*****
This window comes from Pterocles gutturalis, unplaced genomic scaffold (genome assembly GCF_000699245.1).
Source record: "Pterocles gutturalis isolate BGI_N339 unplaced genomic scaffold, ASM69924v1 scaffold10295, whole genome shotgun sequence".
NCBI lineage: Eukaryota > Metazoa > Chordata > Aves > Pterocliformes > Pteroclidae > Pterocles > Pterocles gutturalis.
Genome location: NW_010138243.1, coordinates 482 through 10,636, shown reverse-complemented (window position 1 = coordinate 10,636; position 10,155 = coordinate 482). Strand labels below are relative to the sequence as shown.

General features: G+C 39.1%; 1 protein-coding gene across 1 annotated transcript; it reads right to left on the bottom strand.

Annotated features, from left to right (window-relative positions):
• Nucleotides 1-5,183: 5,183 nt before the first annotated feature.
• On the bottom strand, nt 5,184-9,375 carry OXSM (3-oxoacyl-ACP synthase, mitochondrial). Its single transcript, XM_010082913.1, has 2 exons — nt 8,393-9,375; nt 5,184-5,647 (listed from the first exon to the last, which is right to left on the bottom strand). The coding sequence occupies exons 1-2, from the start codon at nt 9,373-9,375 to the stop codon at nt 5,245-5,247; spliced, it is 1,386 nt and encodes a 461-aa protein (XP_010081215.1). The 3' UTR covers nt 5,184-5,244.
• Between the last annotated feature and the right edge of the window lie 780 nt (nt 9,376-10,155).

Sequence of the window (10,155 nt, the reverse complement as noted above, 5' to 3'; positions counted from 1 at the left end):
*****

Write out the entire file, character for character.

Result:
This window comes from Pterocles gutturalis, unplaced genomic scaffold (genome assembly GCF_000699245.1).
Source record: "Pterocles gutturalis isolate BGI_N339 unplaced genomic scaffold, ASM69924v1 scaffold10295, whole genome shotgun sequence".
NCBI lineage: Eukaryota > Metazoa > Chordata > Aves > Pterocliformes > Pteroclidae > Pterocles > Pterocles gutturalis.
Genome location: NW_010138243.1, coordinates 482 through 10,636, shown reverse-complemented (window position 1 = coordinate 10,636; position 10,155 = coordinate 482). Strand labels below are relative to the sequence as shown.

General features: G+C 39.1%; 1 protein-coding gene across 1 annotated transcript; it reads right to left on the bottom strand.

Annotated features, from left to right (window-relative positions):
• Nucleotides 1-5,183: 5,183 nt before the first annotated feature.
• On the bottom strand, nt 5,184-9,375 carry OXSM (3-oxoacyl-ACP synthase, mitochondrial). Its single transcript, XM_010082913.1, has 2 exons — nt 8,393-9,375; nt 5,184-5,647 (listed from the first exon to the last, which is right to left on the bottom strand). The coding sequence occupies exons 1-2, from the start codon at nt 9,373-9,375 to the stop codon at nt 5,245-5,247; spliced, it is 1,386 nt and encodes a 461-aa protein (XP_010081215.1). The 3' UTR covers nt 5,184-5,244.
• Between the last annotated feature and the right edge of the window lie 780 nt (nt 9,376-10,155).

Sequence of the window (10,155 nt, the reverse complement as noted above, 5' to 3'; positions counted from 1 at the left end):